Ellis Quarcoo , pp. 64. MAM/Sektionen för Management, 2010.
There is no optometry law in Ghana - as pertains in a lot of other more advanced jurisdictions – that regulates and protects the sanctity of the profession as well as bar unqualified persons from venturing into such practice.
Under the circumstance all manner of persons are in the practice of eye care in Ghana with relatively little knowledge among eye care service patrons of the differences between the optometrist and other eye care professionals, nor of that between him and the quack.
A lemons problem could possilbly result.
There are consequences. Apart from the real danger of possibly causing harm, sometimes irreversible, the presence of quacks could in the long run drive the eye care market into one of low quality and possibly lead to a loss of the professional optometrists to other jurisdictions with better controls and rewards.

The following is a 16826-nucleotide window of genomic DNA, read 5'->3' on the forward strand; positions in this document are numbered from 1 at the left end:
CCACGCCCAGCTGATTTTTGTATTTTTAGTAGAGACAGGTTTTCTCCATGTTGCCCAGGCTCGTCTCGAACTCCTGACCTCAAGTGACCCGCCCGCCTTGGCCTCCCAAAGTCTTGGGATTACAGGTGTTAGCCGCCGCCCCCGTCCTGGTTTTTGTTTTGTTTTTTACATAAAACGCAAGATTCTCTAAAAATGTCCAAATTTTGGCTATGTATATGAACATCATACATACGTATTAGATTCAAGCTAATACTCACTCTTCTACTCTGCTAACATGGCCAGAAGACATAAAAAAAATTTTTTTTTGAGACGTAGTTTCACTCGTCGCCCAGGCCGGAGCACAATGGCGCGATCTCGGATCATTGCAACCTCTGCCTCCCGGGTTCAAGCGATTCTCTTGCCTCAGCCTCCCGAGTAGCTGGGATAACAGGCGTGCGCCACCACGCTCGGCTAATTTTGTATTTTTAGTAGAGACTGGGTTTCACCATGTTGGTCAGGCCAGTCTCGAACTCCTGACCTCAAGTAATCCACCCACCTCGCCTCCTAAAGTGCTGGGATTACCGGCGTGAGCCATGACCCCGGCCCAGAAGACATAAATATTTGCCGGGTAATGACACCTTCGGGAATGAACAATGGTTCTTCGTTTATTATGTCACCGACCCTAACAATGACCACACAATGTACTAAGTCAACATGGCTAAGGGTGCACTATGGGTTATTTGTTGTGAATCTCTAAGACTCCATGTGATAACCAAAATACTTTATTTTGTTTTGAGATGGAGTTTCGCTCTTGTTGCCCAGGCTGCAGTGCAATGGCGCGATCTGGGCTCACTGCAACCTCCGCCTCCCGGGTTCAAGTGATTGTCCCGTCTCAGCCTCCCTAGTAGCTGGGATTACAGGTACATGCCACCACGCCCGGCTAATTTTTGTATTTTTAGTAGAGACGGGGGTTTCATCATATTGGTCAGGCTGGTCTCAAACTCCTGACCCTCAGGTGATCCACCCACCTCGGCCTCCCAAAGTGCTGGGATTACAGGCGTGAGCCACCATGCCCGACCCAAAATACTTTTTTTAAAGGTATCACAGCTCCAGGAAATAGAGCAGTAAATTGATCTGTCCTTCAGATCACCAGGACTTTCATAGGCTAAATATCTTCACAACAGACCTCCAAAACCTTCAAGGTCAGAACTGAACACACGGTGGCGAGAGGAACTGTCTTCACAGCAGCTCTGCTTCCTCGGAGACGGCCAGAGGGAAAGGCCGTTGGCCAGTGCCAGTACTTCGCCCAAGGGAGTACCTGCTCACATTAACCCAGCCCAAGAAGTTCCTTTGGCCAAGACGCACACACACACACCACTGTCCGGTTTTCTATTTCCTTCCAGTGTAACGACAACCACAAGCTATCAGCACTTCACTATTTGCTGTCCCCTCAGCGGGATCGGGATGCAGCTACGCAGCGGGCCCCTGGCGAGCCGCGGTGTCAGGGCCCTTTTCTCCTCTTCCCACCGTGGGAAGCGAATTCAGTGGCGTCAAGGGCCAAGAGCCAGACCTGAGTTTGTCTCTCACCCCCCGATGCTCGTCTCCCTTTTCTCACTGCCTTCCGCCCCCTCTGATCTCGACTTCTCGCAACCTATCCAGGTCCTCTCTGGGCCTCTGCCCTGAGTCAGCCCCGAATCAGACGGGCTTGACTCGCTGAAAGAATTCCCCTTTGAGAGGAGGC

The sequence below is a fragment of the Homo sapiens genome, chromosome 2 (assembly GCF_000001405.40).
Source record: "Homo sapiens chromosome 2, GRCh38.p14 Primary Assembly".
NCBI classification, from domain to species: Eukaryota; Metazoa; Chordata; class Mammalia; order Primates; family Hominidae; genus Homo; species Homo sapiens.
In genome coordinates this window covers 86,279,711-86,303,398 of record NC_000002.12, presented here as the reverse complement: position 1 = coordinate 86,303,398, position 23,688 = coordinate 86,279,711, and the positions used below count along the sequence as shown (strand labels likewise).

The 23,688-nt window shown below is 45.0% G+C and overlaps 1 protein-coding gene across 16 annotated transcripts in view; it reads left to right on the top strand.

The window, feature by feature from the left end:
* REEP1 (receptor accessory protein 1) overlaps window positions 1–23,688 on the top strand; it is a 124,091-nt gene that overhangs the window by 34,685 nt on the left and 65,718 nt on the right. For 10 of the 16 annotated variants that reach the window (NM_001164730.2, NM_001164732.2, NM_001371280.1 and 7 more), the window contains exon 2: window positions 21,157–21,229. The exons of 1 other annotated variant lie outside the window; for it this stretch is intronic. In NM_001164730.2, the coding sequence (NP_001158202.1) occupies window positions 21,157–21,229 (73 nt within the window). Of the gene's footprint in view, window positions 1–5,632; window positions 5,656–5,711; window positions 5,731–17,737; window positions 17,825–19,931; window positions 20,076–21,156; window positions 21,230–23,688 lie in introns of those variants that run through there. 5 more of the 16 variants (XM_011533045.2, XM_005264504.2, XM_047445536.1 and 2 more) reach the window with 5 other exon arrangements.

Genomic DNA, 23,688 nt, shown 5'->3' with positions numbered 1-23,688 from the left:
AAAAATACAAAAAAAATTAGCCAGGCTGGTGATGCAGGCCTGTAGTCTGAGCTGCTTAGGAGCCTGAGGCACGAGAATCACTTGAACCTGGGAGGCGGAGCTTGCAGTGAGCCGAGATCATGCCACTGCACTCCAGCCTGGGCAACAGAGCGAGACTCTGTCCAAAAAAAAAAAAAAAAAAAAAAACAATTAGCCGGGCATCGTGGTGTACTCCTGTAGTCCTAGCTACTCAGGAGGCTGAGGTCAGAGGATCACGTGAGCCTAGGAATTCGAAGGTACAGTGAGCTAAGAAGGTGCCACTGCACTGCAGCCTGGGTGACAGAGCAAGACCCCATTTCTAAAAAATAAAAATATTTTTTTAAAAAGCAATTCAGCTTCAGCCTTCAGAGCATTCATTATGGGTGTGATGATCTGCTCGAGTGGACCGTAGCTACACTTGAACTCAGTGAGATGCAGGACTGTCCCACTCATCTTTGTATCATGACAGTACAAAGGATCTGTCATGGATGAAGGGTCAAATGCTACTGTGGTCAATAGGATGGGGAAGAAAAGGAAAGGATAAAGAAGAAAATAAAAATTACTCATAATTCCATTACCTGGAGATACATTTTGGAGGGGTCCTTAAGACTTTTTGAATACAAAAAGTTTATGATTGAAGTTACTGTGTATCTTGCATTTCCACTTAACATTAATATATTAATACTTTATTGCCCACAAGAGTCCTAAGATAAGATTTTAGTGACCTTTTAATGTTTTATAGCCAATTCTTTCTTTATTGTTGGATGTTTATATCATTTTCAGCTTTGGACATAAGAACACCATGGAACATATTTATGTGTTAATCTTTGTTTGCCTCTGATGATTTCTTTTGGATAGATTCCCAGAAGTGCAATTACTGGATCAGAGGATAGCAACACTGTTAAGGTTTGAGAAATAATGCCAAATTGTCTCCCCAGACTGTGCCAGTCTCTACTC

There is a very strong perception that Social marketing is one signaling tool that can be applied to help check the situation by way of promoting professional optometry, making it more visible, known, rewarding and its services the preferred choice, such that there is a safe, higher quality, value- for- money service provision.
This it is hoped would eventually help reduce the quack problem whilst an optometry law is waited upon.
P.O. Box CT 2785 cantonments- Accra. Ghana W/Africa TEL: 233.244.257848.........